Thursday I need to send in my slides to the Marketing Profs. I’m going to be hosting a webinar with them on the topic of audio, video, and streaming for marketers in a few weeks.
Friday? Dunno, go check upcoming.org
Yesterday I tried to define what tools like Kyte, 3Jam, Facebook Video, and Twittergrams are. They’re bite sized versions of media, and often have mobile and social media hooks. Read about MicroMedia.
There’s been some discussion since that, Robert Scoble wrote a blog post on it, and then created a MicroMedia video in Facebook (you’ll have to be his friend to see it) with over a dozen comments. There was discussion on the need to create such a term in Twitter, It then evolved into StoryBlogging, which is a great theme that demonstrates the benefits of such media. Lastly, I wake up this morning to see it’s translated and discussed in Danish.
Global spread in just 24 hours of an idea, that’s the power of social media. Below you’ll see that Kyte gets ‘community’ and is keeping track of their brand on their comprehensive news page. They’ve even used my text as a quote. smart and savvy.
(Left: Ning hosts a community event called Lunch 2.0 in their Palo Alto office, hundreds showed up for the cost of sandwiches)
This post is a supplement to Alex’s great piece a Adaptive Blue.
He wrote a great piece on how to be select strategic conferences for the startup to hit, read his piece on Conference Tips for Startups: Where to go and what to do once you get there. In addition to using those those conferences as a ‘direct attack’ also consider other tactics. Ever hear of guerrilla marketing? community marketing? or networking events? Those should be part of your event strategy too.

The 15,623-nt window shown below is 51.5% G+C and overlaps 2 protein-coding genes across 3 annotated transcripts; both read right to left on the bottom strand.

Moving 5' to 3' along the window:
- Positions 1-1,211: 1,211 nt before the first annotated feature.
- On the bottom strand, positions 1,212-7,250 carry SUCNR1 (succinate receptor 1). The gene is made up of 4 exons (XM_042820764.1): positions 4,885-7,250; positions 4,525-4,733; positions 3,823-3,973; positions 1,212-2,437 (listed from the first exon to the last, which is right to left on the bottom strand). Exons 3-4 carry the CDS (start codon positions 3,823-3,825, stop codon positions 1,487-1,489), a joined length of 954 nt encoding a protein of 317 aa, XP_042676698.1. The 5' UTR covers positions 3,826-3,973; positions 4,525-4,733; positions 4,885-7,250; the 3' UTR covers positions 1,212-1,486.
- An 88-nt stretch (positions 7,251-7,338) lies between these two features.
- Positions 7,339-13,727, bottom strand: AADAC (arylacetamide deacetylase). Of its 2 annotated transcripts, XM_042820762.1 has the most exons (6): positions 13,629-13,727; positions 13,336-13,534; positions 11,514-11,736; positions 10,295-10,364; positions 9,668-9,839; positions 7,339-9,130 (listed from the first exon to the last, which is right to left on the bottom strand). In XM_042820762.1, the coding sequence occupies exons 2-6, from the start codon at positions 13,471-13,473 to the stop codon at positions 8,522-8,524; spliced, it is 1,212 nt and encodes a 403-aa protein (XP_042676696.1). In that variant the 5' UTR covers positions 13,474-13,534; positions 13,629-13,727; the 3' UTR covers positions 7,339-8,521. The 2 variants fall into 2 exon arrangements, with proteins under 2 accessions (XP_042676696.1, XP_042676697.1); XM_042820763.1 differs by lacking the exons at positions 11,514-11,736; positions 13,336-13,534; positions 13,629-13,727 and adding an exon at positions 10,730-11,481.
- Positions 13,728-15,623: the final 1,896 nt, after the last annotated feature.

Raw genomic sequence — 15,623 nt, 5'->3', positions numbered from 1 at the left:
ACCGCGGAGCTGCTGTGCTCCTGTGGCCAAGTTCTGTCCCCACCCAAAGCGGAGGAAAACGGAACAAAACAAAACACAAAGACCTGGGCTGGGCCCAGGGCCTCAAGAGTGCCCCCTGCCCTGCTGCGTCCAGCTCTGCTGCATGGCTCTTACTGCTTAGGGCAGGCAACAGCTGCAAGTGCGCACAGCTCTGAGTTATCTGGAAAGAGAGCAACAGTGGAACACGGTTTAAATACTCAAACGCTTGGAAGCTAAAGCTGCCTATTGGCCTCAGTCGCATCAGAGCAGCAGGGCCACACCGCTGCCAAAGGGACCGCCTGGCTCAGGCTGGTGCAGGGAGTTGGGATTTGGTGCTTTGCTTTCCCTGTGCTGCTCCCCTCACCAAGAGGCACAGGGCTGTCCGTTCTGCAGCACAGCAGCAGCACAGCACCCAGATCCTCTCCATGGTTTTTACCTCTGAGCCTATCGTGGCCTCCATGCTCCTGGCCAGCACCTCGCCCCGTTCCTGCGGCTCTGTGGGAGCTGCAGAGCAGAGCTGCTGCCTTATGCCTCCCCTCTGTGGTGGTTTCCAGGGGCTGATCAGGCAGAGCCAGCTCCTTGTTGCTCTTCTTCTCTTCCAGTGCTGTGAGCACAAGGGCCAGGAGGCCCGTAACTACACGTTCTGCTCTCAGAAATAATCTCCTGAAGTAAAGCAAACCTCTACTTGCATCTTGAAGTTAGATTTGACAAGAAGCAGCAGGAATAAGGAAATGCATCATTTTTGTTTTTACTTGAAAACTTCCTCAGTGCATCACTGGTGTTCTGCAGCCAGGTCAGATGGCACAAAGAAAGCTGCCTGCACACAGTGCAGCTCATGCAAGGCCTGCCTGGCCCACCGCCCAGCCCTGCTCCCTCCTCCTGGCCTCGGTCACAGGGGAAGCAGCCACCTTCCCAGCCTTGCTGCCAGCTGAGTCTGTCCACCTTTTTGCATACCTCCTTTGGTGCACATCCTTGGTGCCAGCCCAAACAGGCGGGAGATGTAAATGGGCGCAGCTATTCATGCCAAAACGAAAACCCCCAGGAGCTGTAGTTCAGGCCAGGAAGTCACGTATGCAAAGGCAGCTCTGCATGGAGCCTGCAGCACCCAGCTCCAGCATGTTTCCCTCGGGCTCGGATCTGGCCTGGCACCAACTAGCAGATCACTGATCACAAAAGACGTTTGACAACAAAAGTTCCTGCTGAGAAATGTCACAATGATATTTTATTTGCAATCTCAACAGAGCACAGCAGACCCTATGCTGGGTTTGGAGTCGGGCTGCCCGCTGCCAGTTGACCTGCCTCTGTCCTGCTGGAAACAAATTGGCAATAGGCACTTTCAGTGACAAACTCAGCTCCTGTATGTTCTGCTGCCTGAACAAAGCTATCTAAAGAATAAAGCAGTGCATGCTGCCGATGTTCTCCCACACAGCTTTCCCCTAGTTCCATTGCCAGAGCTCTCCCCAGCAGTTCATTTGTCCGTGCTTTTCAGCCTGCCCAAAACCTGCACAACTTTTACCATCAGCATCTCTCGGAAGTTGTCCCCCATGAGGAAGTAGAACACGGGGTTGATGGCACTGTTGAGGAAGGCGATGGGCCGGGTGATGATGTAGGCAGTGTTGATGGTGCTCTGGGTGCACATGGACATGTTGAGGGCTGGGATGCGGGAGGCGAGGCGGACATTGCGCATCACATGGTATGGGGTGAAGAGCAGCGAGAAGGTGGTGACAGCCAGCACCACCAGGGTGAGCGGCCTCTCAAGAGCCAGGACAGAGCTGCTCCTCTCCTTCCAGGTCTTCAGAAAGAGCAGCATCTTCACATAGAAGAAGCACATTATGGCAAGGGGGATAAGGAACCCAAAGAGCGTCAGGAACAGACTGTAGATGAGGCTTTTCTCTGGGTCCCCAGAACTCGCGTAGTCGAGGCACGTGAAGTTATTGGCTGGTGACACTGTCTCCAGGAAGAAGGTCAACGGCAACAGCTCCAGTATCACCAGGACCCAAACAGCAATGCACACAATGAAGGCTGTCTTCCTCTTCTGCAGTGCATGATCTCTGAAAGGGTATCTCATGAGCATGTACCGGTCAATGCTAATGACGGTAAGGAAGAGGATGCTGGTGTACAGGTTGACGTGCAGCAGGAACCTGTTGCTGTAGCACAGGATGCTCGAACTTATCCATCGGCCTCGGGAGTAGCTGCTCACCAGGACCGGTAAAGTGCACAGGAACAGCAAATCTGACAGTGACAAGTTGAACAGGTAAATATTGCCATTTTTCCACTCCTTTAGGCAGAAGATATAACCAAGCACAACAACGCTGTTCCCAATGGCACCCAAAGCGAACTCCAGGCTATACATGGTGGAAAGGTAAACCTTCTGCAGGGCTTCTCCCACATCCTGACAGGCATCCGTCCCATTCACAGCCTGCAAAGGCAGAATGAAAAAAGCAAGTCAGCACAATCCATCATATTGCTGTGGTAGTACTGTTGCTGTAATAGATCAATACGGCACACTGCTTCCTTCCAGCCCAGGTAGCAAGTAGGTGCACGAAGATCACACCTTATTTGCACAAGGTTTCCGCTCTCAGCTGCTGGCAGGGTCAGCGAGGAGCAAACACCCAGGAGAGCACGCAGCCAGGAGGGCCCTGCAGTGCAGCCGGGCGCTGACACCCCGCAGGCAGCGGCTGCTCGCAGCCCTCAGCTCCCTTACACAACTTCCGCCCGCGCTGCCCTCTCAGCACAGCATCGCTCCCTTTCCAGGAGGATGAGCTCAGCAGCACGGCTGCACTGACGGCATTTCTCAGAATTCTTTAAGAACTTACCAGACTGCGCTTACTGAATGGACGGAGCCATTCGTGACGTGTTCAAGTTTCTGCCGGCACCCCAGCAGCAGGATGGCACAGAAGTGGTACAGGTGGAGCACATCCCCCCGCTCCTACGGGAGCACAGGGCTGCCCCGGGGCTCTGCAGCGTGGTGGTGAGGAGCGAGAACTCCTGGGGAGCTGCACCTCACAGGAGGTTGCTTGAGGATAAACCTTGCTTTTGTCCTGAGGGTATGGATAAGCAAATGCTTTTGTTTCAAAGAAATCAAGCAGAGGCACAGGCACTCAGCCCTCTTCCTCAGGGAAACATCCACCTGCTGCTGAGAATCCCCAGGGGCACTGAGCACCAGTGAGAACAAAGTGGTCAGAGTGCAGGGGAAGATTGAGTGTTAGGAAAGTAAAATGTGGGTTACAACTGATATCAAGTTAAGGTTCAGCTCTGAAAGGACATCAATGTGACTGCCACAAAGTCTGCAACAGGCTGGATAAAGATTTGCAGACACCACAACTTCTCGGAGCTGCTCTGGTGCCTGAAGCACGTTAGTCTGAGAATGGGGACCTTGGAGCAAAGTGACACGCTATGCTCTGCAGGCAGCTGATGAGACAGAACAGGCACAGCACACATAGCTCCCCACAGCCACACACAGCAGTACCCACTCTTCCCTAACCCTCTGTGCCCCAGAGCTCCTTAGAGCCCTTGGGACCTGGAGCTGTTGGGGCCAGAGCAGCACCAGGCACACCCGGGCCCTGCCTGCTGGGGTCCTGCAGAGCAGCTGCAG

I’d also recommend that startups consider joining many of the local user groups in Silicon Valley, see this list of over 16 user groups. There’s an endless opportunity pool for meeting folks that will be your customers, your evangelists, partners, and even employees.
Many of these events are free of admission, or very low cost, so it’s an effective way to get the word out. Cash strapped startups may not have the ability to sponsor 5-20k conferences, so joining one’s community is strategic.
[The savvy startup knows their event strategy will include low cost community events in addition to big buck conferences, they’ll use both in tandem]
I’m the official Food Strategist for Lunch 2.0, a roving community event that startups and companies can host. In summary, it’s a way for you to host folks over to your place (like an open house) and meet the web community. If you want to host your own, send me an email (see top right) and read this: How to have a successful community event, like Lunch 2.0.
If you’re really wanting to connect with the most vocal, many startups attended this year’s BlogHaus event we held at CES at Las Vegas. Over 600 bloggers, podcasters, and videobloggeres attended. The cost? Free!. As long as you were a media creator. Not sure what BlogHaus was? Well don’t ask me, see this list.
So, before you drop big dollars on conferences, don’t forget that part of your strategy is to be involved I the community around you.
Who am I? I’m an event, conference, and tech junkie, view all my posts labeled events or conference. I’ve also organized large (250) and very small events for the technology industry on limited budgets.